President Barack Obama would be well advised to see this film before his forthcoming visit to Israel and Palestine.

Some years ago, I was asked to make the laudatory speech at a Berlin ceremony, in which the village of Bil’in and the “Anarchists against the Wall” were decorated for their courage.

Slightly paraphrasing President John Kennedy’s famous speech in Berlin, I proposed that every decent person in the world should proudly proclaim: “Ich bin ein Bil’iner!”

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While the west continues to lecture Palestinian resisters for their ready resort to violence, more hunger-strikers approach death in Israeli prisons.

Why are these courageous people going unnoticed by the rest of the world? Why isn’t their treatment sparking international outrage or at least prompting a debate?

Father Dave

Palestinians in Hebron march in solidarity with the prisoners on hunger strike

Palestinians in Hebron march in solidarity with the prisoners on hunger strike (picture courtesy of the “Palestinian Solidarity Project”)

source: www.miftah.org…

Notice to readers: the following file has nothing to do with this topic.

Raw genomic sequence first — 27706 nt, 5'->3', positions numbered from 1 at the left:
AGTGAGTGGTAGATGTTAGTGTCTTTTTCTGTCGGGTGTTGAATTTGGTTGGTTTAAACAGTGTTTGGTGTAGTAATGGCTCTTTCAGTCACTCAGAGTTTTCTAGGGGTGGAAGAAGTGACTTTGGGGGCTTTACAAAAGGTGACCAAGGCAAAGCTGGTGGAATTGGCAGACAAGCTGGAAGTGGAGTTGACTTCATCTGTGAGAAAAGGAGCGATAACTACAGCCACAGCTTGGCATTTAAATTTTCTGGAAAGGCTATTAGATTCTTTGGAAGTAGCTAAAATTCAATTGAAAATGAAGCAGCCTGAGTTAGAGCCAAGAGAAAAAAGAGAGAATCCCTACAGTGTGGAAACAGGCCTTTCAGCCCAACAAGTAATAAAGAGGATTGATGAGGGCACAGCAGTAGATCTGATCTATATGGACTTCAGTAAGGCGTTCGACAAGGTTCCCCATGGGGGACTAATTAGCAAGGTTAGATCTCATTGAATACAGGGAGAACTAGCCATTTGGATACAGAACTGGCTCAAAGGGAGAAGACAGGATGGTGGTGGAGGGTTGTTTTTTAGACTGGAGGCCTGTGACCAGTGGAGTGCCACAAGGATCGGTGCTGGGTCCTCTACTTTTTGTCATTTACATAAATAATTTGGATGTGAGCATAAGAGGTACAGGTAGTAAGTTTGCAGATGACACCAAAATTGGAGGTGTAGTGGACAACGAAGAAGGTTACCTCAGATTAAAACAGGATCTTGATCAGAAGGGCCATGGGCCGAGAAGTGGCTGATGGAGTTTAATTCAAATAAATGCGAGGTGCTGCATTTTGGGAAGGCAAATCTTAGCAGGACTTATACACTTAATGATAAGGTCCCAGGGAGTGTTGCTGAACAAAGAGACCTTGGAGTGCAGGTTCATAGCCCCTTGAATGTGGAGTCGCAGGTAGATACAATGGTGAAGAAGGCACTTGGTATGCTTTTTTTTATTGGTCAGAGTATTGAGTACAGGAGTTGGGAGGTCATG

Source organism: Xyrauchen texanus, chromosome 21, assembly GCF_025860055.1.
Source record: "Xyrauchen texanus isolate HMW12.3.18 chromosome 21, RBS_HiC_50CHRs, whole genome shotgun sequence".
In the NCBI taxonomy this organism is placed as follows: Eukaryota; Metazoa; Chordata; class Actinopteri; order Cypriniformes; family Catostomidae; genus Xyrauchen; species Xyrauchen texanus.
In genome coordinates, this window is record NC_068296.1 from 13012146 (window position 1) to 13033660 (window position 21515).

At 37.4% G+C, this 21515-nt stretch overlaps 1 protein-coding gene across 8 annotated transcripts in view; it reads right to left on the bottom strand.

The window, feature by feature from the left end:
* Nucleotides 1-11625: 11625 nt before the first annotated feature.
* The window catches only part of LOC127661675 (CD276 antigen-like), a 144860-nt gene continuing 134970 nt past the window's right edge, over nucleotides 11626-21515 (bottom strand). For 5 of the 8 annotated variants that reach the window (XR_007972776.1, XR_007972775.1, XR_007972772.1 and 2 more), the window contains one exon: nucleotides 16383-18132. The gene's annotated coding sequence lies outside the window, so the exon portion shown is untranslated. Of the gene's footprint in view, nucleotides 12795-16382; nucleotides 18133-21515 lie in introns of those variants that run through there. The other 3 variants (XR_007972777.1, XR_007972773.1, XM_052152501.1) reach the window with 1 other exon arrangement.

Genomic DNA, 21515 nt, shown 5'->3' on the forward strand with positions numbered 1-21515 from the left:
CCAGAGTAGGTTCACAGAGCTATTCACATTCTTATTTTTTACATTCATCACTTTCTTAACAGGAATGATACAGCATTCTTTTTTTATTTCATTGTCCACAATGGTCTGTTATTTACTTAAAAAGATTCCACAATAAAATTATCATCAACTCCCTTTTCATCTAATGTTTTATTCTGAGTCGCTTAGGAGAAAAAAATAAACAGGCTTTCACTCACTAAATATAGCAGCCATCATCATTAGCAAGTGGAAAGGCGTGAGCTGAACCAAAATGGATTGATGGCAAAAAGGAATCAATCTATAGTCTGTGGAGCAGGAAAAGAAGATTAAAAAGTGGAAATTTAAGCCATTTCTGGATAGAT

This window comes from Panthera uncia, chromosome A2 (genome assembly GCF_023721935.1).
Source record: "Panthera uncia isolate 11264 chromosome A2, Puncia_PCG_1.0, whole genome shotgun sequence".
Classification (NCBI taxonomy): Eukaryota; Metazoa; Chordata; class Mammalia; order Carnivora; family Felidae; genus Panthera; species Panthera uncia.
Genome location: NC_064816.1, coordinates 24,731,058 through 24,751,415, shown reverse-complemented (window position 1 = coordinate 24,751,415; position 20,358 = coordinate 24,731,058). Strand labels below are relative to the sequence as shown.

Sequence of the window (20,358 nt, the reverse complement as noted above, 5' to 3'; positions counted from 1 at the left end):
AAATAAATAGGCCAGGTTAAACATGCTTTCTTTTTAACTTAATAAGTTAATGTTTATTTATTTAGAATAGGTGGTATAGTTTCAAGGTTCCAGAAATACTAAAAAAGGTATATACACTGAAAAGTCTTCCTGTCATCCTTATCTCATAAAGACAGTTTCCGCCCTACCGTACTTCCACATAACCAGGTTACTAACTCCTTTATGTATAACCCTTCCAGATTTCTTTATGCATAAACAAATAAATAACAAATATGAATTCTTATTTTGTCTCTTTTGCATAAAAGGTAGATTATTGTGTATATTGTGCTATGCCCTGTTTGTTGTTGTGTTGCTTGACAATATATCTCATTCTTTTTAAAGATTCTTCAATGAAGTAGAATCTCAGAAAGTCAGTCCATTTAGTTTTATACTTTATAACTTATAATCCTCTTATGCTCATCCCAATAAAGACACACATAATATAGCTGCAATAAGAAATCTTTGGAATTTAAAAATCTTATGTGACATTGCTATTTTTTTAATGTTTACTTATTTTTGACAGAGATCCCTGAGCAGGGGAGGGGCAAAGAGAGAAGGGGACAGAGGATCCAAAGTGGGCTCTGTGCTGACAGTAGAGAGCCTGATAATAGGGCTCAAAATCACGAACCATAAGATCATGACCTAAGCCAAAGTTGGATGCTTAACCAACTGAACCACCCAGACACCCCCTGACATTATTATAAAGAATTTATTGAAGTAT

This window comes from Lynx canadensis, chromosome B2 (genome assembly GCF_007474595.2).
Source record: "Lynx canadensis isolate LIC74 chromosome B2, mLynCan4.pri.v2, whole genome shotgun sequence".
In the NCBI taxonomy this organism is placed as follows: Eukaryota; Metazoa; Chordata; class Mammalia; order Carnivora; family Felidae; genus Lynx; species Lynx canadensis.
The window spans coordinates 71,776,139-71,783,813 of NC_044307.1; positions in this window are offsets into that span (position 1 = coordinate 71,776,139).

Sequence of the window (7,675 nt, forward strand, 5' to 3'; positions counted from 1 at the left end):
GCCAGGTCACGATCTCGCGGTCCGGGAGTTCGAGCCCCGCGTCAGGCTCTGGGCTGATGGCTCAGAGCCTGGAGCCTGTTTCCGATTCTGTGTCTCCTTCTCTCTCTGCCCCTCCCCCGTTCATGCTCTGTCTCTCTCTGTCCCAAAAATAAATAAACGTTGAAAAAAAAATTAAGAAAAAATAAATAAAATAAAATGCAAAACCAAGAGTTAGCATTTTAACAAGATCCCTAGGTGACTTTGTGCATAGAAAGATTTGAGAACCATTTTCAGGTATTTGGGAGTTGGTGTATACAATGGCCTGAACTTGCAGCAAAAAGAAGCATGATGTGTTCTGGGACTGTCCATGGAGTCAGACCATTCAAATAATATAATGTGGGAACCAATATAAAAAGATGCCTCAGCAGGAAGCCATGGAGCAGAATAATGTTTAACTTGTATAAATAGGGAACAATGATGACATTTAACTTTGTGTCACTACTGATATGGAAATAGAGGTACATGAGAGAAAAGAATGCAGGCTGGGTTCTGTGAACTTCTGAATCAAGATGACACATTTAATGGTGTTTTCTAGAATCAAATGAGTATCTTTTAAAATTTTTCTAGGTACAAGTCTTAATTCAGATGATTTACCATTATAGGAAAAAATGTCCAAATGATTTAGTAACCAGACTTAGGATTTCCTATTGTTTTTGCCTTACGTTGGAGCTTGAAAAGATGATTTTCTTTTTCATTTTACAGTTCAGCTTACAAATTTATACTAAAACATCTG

When Lives Hang In The Balance

By Joharah Baker

“Silence is complicit”, read one of the signs raised by protesters in front of UN offices in Ramallah. The young men and women in solidarity with Palestinian hunger strikers were sending a message to the UN and to the world: your silence could kill them.

In a way, that is very true. The lives of four Palestinian hunger strikers are hanging in the balance, teetering between life and death. Two in particular – Samer Issawi and Ayman Sharawneh have crossed the 200-day mark without food. The sheer number of days is staggering, difficult for any person to wrap their heads around. And still, the world is more or less disgracefully quiet.

The Palestinians have a right to be angry. The Palestinian prisoner issue has been shuffled aside, ignored and sidelined for years now. International human rights organizations have admitted that grave violations of human rights have taken place behind Israeli bars but Israel has never been held accountable.